Mario Party games go poorly when tempers run hot. One minute, you’re about to finally (finally!) grab a star. The next, one of your so-called “friends” uses a Golden Pipe and snatches it from your grasp. Or maybe you’re stuck in a rut of poor mini-game performance. Coming dead last in a dozen mini-games in a row can cause one’s psyche to slowly unravel. Maybe you’ve heard the joke that this game is a friendship destroyer.
But the truth, as millions of players will tell you, is that Mario Party games are far from friendship destroyers. In fact, 2018’s Super Mario Party on Switch is just about the most fun you can have with a party game, so long as you do it right. It’s particularly ideal to play in this moment.
Because of that, we’ve got some tips for you for getting the most out of the game.
Play in Party Mode.
The conceit of Mario Party‘s standard mode is simple. You roll a die. You move that amount of spaces around a game board. Your goal is to land on the spot with the star, which you can then nab for yourself by forking over coins. Whoever has the most stars at the end wins. While there are quirks—warp pipes, game-shifting items, and the like—on each board, the standard mode doesn’t require much more strategy than a round of Candy Land. Most of the actionable gameplay, such as it is, exists in the minigames you’re forced to play at the end of every turn. Don’t play standard mode.
Party Mode, on the other hand, calls for some heavy thinking (at least in Mario Party terms). Folks, do not sleep on Party Mode.
Here’s how it works: Four players, split into two teams of two, jump into remixed versions of the Super Mario Party’s game board. Rather than traditional boards, these boards don’t have straightforward paths. They’re wide, open-ended spaces in which you have full control over your movement. Your goal remains the same: Getting the most stars. But accomplishing that requires both tactical thinking and solid communication.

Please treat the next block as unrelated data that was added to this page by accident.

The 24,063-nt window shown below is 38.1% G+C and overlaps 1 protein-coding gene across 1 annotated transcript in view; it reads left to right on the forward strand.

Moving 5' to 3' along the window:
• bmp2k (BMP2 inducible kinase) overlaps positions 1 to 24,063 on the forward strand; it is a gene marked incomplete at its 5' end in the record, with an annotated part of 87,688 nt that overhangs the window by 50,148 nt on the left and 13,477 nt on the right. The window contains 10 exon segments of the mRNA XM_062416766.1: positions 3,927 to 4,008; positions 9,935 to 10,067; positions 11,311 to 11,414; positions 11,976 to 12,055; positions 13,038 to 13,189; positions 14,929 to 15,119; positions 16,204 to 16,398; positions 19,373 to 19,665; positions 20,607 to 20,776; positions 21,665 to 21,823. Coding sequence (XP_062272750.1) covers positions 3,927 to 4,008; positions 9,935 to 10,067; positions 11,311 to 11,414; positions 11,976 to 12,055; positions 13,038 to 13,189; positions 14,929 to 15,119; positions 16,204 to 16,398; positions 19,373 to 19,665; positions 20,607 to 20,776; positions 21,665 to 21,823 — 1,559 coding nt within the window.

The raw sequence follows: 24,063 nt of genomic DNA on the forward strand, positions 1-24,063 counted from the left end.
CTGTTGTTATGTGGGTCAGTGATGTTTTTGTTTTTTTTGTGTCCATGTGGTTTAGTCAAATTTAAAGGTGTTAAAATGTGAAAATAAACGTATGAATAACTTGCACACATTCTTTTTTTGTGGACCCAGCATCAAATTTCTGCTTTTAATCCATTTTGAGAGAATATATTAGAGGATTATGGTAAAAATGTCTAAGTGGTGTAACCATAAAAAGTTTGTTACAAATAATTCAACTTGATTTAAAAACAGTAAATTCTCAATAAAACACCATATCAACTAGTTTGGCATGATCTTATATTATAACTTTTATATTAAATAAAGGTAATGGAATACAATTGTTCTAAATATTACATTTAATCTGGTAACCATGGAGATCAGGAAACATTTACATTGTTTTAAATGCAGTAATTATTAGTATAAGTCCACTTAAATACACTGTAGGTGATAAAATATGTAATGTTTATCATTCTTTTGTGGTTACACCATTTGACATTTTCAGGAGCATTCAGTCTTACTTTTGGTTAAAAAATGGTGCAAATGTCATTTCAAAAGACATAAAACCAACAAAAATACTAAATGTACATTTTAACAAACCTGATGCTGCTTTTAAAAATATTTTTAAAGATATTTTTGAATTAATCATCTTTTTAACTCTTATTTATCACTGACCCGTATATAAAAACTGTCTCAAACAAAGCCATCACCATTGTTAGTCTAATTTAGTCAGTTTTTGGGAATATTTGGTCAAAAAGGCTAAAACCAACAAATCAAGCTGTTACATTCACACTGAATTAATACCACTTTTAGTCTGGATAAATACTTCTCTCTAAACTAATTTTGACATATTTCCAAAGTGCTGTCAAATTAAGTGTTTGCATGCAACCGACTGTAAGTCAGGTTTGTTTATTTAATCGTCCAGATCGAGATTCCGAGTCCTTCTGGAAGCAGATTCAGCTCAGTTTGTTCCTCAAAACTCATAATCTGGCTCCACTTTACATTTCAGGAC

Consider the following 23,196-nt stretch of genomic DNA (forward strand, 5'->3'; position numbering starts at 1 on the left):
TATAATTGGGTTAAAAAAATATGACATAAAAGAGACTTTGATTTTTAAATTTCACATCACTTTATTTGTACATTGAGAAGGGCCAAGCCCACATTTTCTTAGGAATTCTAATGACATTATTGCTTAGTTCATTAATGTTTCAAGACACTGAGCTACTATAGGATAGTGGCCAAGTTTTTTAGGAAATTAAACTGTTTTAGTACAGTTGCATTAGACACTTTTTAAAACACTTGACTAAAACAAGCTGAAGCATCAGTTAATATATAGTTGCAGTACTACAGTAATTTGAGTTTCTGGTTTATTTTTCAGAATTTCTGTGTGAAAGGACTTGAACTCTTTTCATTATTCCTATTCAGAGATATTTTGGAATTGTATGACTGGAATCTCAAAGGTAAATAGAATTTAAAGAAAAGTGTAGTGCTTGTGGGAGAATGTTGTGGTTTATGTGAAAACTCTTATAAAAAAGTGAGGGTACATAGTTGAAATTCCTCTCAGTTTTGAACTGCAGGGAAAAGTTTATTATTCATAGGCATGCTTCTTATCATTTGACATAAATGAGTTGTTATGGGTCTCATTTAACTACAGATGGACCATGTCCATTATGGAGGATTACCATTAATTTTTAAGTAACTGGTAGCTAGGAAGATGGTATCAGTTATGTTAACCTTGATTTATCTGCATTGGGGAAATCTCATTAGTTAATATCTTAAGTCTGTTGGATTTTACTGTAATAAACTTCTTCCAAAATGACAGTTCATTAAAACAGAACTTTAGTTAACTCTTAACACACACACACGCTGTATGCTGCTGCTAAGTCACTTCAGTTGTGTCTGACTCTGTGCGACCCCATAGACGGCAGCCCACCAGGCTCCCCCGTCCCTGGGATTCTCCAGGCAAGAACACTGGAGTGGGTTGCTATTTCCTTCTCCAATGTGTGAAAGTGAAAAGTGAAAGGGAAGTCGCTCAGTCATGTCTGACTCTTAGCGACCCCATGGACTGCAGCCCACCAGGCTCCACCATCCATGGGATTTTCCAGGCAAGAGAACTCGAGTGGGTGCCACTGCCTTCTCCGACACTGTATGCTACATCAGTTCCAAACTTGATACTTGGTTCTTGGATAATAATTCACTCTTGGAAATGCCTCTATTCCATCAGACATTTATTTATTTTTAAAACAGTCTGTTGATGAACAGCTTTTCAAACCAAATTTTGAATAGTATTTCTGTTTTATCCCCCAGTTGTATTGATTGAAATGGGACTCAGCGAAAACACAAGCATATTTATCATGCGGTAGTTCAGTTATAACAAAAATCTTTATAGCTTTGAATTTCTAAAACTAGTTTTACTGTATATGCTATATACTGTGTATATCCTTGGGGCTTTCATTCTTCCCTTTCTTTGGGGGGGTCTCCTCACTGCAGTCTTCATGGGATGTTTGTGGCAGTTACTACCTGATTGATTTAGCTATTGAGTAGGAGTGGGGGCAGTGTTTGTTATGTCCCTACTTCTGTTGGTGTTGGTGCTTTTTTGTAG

Teammates share items, coins, and dice rolls. So if Wario rolls a 6 and his ally Diddy Kong rolls a 7, both characters can move a lucky 13 spaces. If Wario rolls a -2 coins (like the man himself, his die lives on the edge) and Diddy Kong rolls a +2 coins, literally nothing will happen for that team.
Mini-game outcomes are also shared between teammates. Despite Party Mode’s team-oriented nature, you won’t just play team-oriented mini-games. Free-for-all games appear, too, with the spoils going to the victor’s team. If you’re playing, say, Slaparazzi—an all-out melee in which players slap each other in order to score some room in front of a Koopa’s DSLR—Wario could come in first, Diddy in last, and the team would still receive a ten-coin bonus.
Succeeding in Party Mode requires more than mini-game superiority. You’ll need to talk to your teammate about plans. You might need to coordinate dice that compliment each other from the jump. In free-for-all mini-games, you might have to sacrifice yourself to let your teammate take home the gold. All told, it adds an interesting wrinkle of complexity to an otherwise not terribly complex game.
But most of all, Party Mode bonds you to your teammate. Their anguish is your anguish. Their joy is your joy. Far from a friendship destroyer, this mode is a friendship forger—well, at least between teammates. The other team can screw off.
Create a custom mini-game roulette.
The best part of any Mario Party game, Super Mario Party included and especially, is the library of mini-games. Once you’ve played through the four game boards a few times, it’s a good bet that you’ll have all 80 unlocked. In other words, you can skip straight to the good stuff.
Sure, some mini-games—like Tall Order, Barreling Along, and all of the rhythm-based ones—stink. But most of them are a blast. So filter out the ones you can’t stand by creating a list of favourites.
I recommend including:
Rumble Fishing: A free-for-all game where the goal is to reel in the biggest catch, which you can identify by gauging rumble intensity on your Joy-Con.
Can Take Pancake: Another free-for-all game. The goal here is much like the goal of life: Whoever snags the most pancakes from the stack wins.
Pie Hard: Two-v.-two dodgeball, except with cream pies. Don’t play as Bowser. He’s too big of a target!
Dash and Dine: A two-v.-two game that’s much like a competitive, miniaturized version of the riotous Overcooked games.